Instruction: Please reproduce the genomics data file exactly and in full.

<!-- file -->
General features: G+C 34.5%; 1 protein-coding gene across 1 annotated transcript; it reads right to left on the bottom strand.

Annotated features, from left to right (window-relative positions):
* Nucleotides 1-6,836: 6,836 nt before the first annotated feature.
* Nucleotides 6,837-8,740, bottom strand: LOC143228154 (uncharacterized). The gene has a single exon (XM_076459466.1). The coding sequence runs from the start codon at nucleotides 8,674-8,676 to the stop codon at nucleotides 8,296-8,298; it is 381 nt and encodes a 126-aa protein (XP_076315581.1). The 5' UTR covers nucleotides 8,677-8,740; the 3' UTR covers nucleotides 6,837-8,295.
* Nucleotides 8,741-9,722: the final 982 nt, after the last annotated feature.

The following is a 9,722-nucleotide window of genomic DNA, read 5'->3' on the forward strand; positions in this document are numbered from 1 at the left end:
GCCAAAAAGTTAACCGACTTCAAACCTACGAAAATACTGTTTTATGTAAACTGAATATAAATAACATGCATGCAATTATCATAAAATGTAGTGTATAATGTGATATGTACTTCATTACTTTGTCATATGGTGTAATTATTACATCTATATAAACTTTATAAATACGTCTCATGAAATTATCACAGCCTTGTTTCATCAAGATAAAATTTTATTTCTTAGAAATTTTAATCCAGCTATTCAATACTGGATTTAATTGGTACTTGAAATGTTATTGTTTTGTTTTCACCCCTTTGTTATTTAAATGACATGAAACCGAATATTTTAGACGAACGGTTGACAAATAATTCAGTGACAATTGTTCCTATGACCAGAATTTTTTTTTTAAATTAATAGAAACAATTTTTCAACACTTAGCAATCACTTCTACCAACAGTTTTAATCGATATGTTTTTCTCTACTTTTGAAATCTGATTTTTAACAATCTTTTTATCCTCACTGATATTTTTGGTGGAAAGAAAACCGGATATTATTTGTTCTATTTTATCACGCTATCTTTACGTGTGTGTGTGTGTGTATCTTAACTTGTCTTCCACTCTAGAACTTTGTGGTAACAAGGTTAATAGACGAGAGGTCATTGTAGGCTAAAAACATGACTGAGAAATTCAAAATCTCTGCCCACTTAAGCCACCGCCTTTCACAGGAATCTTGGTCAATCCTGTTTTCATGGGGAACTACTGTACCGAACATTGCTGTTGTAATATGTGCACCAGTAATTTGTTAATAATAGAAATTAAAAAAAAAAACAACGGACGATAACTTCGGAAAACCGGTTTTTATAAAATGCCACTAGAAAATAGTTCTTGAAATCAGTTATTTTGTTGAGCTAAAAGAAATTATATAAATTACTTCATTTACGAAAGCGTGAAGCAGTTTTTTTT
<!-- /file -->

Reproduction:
General features: G+C 34.5%; 1 protein-coding gene across 1 annotated transcript; it reads right to left on the bottom strand.

Annotated features, from left to right (window-relative positions):
* Nucleotides 1-6,836: 6,836 nt before the first annotated feature.
* Nucleotides 6,837-8,740, bottom strand: LOC143228154 (uncharacterized). The gene has a single exon (XM_076459466.1). The coding sequence runs from the start codon at nucleotides 8,674-8,676 to the stop codon at nucleotides 8,296-8,298; it is 381 nt and encodes a 126-aa protein (XP_076315581.1). The 5' UTR covers nucleotides 8,677-8,740; the 3' UTR covers nucleotides 6,837-8,295.
* Nucleotides 8,741-9,722: the final 982 nt, after the last annotated feature.

The following is a 9,722-nucleotide window of genomic DNA, read 5'->3' on the forward strand; positions in this document are numbered from 1 at the left end:
GCCAAAAAGTTAACCGACTTCAAACCTACGAAAATACTGTTTTATGTAAACTGAATATAAATAACATGCATGCAATTATCATAAAATGTAGTGTATAATGTGATATGTACTTCATTACTTTGTCATATGGTGTAATTATTACATCTATATAAACTTTATAAATACGTCTCATGAAATTATCACAGCCTTGTTTCATCAAGATAAAATTTTATTTCTTAGAAATTTTAATCCAGCTATTCAATACTGGATTTAATTGGTACTTGAAATGTTATTGTTTTGTTTTCACCCCTTTGTTATTTAAATGACATGAAACCGAATATTTTAGACGAACGGTTGACAAATAATTCAGTGACAATTGTTCCTATGACCAGAATTTTTTTTTTAAATTAATAGAAACAATTTTTCAACACTTAGCAATCACTTCTACCAACAGTTTTAATCGATATGTTTTTCTCTACTTTTGAAATCTGATTTTTAACAATCTTTTTATCCTCACTGATATTTTTGGTGGAAAGAAAACCGGATATTATTTGTTCTATTTTATCACGCTATCTTTACGTGTGTGTGTGTGTGTATCTTAACTTGTCTTCCACTCTAGAACTTTGTGGTAACAAGGTTAATAGACGAGAGGTCATTGTAGGCTAAAAACATGACTGAGAAATTCAAAATCTCTGCCCACTTAAGCCACCGCCTTTCACAGGAATCTTGGTCAATCCTGTTTTCATGGGGAACTACTGTACCGAACATTGCTGTTGTAATATGTGCACCAGTAATTTGTTAATAATAGAAATTAAAAAAAAAAACAACGGACGATAACTTCGGAAAACCGGTTTTTATAAAATGCCACTAGAAAATAGTTCTTGAAATCAGTTATTTTGTTGAGCTAAAAGAAATTATATAAATTACTTCATTTACGAAAGCGTGAAGCAGTTTTTTTT